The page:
When I recently wrote about the great work of the wildlife charities I had no thoughts of Brexit. Neither had most of our friends, contrary to the opinion that Brexit is all the fault of us country folk.
As I was walking the dog on the Friday morning after the result, I consoled myself with the thought that at least the countryside will remain constant. But, of course, it won’t.
There is no way that the policies, grants and payments that come from the European Union’s Common Agricultural Policy will continue in an economy struggling to survive. The CAP helped to turn back the increasing barrenness of the countryside; providing habitats, cleaning watercourses, regulating nitrogen and stocking levels, protecting species and where they live. It will be so easy to plough in those six and 10 metre field headlands left fallow for wildlife corridors, fell the cover crops or dig the beetle banks if there is no other way to make enough money to live. Farmers are good people but it is hard, very hard, to make a living on the smaller farms. If we are to hope to at least maintain the environmental success gained over the past 40 years – it is a slow business – the environmental charity sector will have to punch well above its weight.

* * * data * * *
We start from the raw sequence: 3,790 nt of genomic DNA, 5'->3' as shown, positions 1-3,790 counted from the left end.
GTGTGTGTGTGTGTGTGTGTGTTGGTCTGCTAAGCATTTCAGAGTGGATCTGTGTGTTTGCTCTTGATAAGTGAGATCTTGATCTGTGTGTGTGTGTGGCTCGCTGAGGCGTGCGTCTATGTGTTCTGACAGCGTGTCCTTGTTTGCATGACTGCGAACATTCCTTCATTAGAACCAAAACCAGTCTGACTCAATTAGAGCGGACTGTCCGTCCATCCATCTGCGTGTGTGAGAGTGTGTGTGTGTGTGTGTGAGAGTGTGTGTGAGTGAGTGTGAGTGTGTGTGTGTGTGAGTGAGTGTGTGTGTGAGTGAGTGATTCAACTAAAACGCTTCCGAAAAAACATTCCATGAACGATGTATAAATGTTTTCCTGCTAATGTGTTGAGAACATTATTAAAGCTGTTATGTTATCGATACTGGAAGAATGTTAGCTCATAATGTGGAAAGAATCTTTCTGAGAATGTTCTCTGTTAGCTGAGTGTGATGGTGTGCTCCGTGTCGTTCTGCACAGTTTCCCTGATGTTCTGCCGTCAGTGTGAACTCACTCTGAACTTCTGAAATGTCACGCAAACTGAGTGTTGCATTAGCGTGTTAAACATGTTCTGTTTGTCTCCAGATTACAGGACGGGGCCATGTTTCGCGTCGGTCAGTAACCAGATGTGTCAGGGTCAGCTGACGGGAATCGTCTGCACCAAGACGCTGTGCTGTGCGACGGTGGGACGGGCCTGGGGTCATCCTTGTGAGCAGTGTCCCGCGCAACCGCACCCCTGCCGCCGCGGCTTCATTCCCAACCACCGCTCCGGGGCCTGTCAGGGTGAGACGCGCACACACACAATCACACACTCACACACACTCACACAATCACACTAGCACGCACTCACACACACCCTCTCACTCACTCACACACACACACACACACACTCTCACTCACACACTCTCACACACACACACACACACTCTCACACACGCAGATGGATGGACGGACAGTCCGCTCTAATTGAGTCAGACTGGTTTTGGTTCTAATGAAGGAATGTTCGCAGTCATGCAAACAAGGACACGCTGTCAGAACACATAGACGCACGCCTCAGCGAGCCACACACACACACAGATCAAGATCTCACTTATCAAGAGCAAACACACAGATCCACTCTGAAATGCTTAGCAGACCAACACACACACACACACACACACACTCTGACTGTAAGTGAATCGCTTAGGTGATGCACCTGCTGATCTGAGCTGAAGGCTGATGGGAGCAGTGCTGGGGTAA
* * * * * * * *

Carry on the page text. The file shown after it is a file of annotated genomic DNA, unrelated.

The sector is not big: only 1 per cent of charities on the Charity Commission’s register are primarily focused on the environment. Collectively, it accounts for 2.5 per cent of the total third sector income - nothing like the scale of the CAP subsidy. Except for the artificially high price of land, the European Union has generally done the British countryside proud. Environmental charities will have to pull together if we want to keep it so.
Charles Kenyon lives near Market Rasen, firstname.lastname@example.org